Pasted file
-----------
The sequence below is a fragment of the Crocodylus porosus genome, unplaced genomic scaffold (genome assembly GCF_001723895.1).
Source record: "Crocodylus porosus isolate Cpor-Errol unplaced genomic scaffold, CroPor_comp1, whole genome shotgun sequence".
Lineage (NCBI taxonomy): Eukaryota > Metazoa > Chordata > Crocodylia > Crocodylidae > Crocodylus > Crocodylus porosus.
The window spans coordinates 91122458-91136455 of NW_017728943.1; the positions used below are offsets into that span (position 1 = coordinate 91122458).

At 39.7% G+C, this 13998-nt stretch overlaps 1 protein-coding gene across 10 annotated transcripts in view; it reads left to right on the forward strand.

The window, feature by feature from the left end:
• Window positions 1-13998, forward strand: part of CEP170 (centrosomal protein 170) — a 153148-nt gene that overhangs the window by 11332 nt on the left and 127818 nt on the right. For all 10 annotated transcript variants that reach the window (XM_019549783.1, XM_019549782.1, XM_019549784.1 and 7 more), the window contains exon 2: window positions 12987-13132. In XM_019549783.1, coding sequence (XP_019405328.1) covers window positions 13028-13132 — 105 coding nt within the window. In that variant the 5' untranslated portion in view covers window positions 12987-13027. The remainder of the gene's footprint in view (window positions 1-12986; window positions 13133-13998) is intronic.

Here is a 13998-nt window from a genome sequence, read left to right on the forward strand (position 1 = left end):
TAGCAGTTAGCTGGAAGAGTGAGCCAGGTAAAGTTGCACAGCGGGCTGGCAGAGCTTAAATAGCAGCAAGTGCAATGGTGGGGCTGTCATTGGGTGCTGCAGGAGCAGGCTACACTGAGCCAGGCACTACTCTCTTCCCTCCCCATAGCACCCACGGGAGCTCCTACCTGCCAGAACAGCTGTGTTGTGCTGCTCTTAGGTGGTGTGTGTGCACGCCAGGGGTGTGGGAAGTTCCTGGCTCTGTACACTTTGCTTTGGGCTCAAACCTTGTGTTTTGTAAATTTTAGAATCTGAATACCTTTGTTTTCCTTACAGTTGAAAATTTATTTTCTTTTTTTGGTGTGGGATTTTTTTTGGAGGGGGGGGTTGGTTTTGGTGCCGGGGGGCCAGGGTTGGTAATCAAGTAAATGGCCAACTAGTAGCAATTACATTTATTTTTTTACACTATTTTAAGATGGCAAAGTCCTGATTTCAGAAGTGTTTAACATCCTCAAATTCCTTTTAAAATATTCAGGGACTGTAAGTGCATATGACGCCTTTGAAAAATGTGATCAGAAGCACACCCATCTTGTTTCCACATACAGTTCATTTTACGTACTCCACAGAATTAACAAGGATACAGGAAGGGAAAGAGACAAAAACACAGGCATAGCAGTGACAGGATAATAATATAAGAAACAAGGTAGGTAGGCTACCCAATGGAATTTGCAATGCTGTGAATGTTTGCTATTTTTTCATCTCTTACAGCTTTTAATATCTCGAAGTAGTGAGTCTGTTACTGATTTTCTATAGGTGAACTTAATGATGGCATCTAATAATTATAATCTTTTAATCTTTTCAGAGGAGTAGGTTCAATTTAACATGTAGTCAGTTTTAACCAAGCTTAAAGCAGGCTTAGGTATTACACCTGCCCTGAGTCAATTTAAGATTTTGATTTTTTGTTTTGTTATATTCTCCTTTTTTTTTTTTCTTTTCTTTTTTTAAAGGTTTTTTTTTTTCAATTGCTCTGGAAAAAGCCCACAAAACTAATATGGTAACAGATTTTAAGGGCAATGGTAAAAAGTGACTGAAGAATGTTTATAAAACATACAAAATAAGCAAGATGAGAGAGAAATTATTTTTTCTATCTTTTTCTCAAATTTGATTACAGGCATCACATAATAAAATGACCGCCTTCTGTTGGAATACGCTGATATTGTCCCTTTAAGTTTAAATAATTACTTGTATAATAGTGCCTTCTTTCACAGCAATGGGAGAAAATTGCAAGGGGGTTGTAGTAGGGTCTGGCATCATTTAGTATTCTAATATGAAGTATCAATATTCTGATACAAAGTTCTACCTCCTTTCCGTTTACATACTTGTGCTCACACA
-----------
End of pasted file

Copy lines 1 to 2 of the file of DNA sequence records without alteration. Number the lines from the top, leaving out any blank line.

The sequence below is a fragment of the Crocodylus porosus genome, unplaced genomic scaffold (genome assembly GCF_001723895.1).
Source record: "Crocodylus porosus isolate Cpor-Errol unplaced genomic scaffold, CroPor_comp1, whole genome shotgun sequence".